The 366 daily episodes in 2014 were chronological snapshots of earth history, beginning with the Precambrian in January and on to the Cenozoic in December. You can find them all in the index in the right sidebar. In 2015, the daily episodes for each month were assembled into monthly packages, and a few new episodes were posted. Now, the blog/podcast is on a weekly schedule with diverse topics, and the Facebook Page showcases photos on Mineral Monday and Fossil Friday. Thanks for your interest!

Wednesday, March 26, 2014

March 26. Granite versus basalt

Today, we take a break from the chronology of earth history to talk a little about rocks types: igneous, derived from molten magma, sedimentary, deposited as tiny broken fragments of other rocks, as sand, silt, or mud, or precipitated chemically, like limestone, and metamorphic rocks, which are the changed forms derived from anything else that’s been subjected to high temperatures or pressures or both.

Let’s expand a little on igneous rocks. The word is from Latin, ignis, meaning fire, and it’s the same root that gives us words like ignition. These rocks come from fire, from volcanoes, but there’s more to it than that.

When magma – molten rock – flows out on the surface of the earth as lava, it cools quickly. “Quickly” is relative, of course – in geological terms that could mean a million years, but when we talk about cooling of rocks, I’d day that generally means anything from hours to years, maybe even hundreds of years. When magma cools quickly, the stuff, the minerals, that are crystallizing from the magma don’t have much time to grow, so they are usually pretty small. Sometimes molten rock can cool so quickly that it solidifies into a glass – obsidian – where the crystals are so tiny that they are invisible. In fact, in natural glass, obsidian, it isn’t really crystalline at all. The stuff just solidified, but didn’t crystallize. Give it a little more time, say months or more, and tiny crystals can grow, like salt forming around a pan of evaporating salty water. They might still be microscopic, but they’re there, as crystals. Give it a long, long time – say, a few hundred thousand years – and the crystals have time to grow to be pretty big, visible to the naked eye, or maybe even a few inches long. How can it take a hundred thousand years for molten rock to solidify? Well, generally, it would have to be pretty well insulated to retain heat that long, so we’re talking about magma that is NOT erupted onto the surface of the earth, where it cools quickly, but magma that’s down inside the earth – maybe miles down, where it cools very very slowly.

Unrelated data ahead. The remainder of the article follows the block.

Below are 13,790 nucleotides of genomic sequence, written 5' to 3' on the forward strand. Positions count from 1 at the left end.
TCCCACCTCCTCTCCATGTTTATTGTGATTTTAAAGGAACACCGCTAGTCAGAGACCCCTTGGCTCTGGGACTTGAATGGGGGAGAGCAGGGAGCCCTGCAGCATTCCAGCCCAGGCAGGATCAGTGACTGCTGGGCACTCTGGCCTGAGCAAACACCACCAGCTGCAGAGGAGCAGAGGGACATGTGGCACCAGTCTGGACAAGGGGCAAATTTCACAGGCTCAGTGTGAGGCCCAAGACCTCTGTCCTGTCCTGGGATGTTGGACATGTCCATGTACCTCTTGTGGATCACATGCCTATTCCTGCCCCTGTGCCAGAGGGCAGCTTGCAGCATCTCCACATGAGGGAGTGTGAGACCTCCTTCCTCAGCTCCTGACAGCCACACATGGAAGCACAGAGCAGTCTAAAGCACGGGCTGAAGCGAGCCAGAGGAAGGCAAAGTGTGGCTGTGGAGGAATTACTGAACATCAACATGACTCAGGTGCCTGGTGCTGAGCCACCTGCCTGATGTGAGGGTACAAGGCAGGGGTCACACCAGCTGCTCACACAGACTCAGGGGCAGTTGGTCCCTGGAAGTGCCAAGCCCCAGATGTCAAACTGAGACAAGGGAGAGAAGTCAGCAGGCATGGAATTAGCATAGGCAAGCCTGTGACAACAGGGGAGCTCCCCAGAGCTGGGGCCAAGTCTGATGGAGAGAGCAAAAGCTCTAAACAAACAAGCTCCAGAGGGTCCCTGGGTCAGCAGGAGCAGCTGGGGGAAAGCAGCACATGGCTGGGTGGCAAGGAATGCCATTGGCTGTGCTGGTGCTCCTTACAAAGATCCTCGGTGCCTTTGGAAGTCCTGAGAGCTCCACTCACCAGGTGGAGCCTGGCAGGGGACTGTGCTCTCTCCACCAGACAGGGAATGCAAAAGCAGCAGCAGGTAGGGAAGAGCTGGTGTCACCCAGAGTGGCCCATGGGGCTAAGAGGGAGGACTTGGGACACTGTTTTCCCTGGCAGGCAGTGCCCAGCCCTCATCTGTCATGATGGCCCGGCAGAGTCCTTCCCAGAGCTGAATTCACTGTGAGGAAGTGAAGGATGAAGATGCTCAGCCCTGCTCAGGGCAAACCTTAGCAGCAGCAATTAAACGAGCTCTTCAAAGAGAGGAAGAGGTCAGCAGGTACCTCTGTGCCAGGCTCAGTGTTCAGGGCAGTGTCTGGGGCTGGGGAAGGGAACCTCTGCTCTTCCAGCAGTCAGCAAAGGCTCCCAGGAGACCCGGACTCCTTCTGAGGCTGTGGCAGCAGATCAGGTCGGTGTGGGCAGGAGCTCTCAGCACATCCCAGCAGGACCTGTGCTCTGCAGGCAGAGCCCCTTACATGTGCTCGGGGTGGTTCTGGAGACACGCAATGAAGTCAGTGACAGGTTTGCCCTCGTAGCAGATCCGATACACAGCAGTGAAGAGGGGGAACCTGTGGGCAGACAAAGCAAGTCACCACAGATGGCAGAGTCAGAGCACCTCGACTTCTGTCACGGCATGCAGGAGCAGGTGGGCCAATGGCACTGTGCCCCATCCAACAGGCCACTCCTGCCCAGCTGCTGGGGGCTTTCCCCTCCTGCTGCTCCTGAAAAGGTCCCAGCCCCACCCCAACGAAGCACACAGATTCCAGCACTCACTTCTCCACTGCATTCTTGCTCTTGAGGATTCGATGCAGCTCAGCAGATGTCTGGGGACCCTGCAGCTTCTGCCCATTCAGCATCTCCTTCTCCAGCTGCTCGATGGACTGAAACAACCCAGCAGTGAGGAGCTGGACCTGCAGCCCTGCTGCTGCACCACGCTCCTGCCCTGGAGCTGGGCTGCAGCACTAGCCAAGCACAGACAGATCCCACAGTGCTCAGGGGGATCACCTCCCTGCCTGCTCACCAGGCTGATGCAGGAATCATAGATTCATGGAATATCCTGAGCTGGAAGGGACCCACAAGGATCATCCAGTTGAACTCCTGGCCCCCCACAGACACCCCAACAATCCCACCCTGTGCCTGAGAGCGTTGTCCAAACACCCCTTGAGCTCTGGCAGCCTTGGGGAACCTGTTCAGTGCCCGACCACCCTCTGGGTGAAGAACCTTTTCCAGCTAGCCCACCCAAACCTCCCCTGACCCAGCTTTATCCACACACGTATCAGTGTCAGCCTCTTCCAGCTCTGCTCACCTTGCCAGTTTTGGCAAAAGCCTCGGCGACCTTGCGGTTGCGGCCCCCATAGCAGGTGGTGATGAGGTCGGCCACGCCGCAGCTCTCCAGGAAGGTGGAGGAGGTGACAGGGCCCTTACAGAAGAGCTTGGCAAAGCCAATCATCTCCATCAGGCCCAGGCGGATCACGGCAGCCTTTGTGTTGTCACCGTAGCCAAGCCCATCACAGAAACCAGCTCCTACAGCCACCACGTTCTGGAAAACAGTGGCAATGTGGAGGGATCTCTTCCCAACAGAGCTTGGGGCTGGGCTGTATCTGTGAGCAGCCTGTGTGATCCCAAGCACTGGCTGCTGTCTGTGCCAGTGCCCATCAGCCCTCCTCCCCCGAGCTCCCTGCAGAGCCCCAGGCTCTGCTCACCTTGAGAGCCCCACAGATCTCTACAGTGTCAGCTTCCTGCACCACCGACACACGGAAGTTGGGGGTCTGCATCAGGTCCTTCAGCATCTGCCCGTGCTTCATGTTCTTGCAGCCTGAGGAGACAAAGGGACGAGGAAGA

Small crystals, quick cooling. Big crystals, long time cooling. The size of the crystals is part of the texture of the rock, one of the most important things in giving it a name and figuring out its story.

The other important thing about igneous rocks is their composition. You can mix up the chemicals in hundreds of different ways, depending on the abundance of the elements in the mix. But only a relatively few common minerals will form from whatever elements are present. So, if you have a lot of silicon in the melt, you’re probably going to get a lot of quartz, silicon dioxide, in the solidified rock. Quartz is the most common mineral in the earth’s crust, but there are rocks that have none. They’d often be rocks that solidified from magma with more iron and magnesium, but don’t visualize a simple one-to-one relationship between silica and iron. There’s way too much variety for that.

But, as a first pass, we can think of two common igneous rock types – granite and basalt. Granite is silica rich, and it’s made of a lot of quartz and feldspar, another silica rich mineral that includes aluminum and other things. Basalt is silica poor, and contains more iron-rich minerals than granite. Granite is coarse-grained, telling us it formed down inside the earth and cooled over a long period of time. Basalt is fine-grained, telling us it cooled relatively quickly.

But you can have the same composition as granite that cools quickly, such as in lava flows. That rock, fine-grained but silica rich like granite, is called rhyolite. And likewise, you can have magma of basaltic composition that cools over a long time within the earth. We call that rock gabbro.

The two other terms I’m sure I’ll use in these presentations are volcanic – you know what that means – and plutonic, which means the rock formed inside the earth, in the realm of Pluto, so it took a long time to cool. Both granite and gabbro are plutonic, usually.

I think that’s enough jargon for today! Just remember that molten rock has various compositions, and cools to either fine-grained or coarse-grained rocks depending on how long it took to solidify.

—Richard I. Gibson

Granite photo by Friman, via Wikipedia, under GNU free documentation license.

Basalt photo by USGS (public domain) 

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